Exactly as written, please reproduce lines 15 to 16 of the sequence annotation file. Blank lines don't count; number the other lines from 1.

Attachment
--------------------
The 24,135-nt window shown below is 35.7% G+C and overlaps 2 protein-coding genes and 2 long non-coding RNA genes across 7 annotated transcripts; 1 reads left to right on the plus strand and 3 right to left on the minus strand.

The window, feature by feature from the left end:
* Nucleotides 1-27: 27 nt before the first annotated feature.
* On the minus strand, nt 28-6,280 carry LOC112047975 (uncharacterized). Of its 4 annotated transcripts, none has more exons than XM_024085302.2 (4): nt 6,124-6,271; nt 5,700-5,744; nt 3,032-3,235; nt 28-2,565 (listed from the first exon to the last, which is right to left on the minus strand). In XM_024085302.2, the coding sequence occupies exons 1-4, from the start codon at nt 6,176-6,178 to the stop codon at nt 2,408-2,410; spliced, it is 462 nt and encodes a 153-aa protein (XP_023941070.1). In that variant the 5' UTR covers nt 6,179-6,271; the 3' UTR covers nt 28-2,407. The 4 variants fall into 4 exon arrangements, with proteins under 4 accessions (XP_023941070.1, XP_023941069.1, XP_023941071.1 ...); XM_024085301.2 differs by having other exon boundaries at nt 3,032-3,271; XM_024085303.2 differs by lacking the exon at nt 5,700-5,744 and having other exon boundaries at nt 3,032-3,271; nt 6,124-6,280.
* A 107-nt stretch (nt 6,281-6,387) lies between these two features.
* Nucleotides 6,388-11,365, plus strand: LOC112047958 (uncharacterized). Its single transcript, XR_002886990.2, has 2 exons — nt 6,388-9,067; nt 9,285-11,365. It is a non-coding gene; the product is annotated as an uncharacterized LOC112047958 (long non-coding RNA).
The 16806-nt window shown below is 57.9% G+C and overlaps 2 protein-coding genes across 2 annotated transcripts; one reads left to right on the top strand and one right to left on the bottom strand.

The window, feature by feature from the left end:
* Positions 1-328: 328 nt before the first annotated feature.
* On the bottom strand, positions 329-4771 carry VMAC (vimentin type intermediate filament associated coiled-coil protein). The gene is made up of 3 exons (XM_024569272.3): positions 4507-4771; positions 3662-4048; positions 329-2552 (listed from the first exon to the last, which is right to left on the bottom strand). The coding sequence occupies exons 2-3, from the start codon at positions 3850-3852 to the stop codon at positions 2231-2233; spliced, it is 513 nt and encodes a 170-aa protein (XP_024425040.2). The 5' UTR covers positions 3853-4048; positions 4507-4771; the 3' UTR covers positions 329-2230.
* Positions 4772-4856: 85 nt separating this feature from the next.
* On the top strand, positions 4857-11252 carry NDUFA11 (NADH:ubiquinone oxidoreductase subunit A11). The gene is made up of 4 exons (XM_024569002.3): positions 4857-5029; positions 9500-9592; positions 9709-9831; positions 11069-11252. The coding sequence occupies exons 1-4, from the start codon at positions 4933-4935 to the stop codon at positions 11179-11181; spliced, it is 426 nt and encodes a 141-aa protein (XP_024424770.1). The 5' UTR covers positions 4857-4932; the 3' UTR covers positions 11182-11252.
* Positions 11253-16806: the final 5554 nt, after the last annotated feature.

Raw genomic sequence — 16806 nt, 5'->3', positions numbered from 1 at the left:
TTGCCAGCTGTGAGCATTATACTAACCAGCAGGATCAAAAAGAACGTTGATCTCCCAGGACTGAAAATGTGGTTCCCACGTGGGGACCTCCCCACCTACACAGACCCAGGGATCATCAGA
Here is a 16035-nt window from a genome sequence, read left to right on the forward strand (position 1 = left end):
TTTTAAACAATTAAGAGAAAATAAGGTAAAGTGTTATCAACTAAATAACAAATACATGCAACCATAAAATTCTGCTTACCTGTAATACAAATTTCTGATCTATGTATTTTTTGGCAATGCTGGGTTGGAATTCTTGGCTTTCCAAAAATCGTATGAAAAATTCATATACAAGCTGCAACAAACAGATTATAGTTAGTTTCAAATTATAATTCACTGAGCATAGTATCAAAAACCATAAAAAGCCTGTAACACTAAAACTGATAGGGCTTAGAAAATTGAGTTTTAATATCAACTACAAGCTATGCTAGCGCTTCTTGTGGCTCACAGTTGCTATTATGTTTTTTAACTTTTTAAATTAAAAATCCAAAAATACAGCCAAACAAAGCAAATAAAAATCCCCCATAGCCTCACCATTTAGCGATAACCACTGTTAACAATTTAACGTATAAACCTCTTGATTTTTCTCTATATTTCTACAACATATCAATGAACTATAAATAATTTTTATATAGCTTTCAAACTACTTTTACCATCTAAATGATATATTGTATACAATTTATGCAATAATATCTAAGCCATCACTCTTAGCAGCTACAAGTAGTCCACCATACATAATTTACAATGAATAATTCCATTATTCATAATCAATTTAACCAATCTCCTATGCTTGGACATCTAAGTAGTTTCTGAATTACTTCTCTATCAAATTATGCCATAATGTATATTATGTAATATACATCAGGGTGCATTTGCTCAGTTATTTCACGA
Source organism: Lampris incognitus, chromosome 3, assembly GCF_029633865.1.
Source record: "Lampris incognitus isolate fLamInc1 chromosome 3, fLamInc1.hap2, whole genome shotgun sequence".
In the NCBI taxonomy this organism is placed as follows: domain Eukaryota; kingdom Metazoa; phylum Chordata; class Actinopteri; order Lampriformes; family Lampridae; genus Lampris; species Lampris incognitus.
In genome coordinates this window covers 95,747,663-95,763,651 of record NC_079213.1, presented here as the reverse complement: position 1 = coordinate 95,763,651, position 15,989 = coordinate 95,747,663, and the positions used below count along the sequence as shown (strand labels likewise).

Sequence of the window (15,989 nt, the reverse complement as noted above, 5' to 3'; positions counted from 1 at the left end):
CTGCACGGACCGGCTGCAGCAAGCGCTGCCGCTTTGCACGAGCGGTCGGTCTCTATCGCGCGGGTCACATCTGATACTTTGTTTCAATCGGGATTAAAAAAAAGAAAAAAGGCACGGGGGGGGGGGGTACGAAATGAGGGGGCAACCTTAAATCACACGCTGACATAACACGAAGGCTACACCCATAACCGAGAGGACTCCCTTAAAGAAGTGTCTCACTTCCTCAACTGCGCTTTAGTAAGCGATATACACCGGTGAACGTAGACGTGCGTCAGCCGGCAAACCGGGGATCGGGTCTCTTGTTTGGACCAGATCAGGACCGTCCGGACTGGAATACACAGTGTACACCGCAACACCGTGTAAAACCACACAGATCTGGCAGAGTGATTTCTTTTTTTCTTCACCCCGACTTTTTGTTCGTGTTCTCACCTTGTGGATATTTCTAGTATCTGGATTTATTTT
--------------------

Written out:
TTGCCAGCTGTGAGCATTATACTAACCAGCAGGATCAAAAAGAACGTTGATCTCCCAGGACTGAAAATGTGGTTCCCACGTGGGGACCTCCCCACCTACACAGACCCAGGGATCATCAGA
Here is a 16035-nt window from a genome sequence, read left to right on the forward strand (position 1 = left end):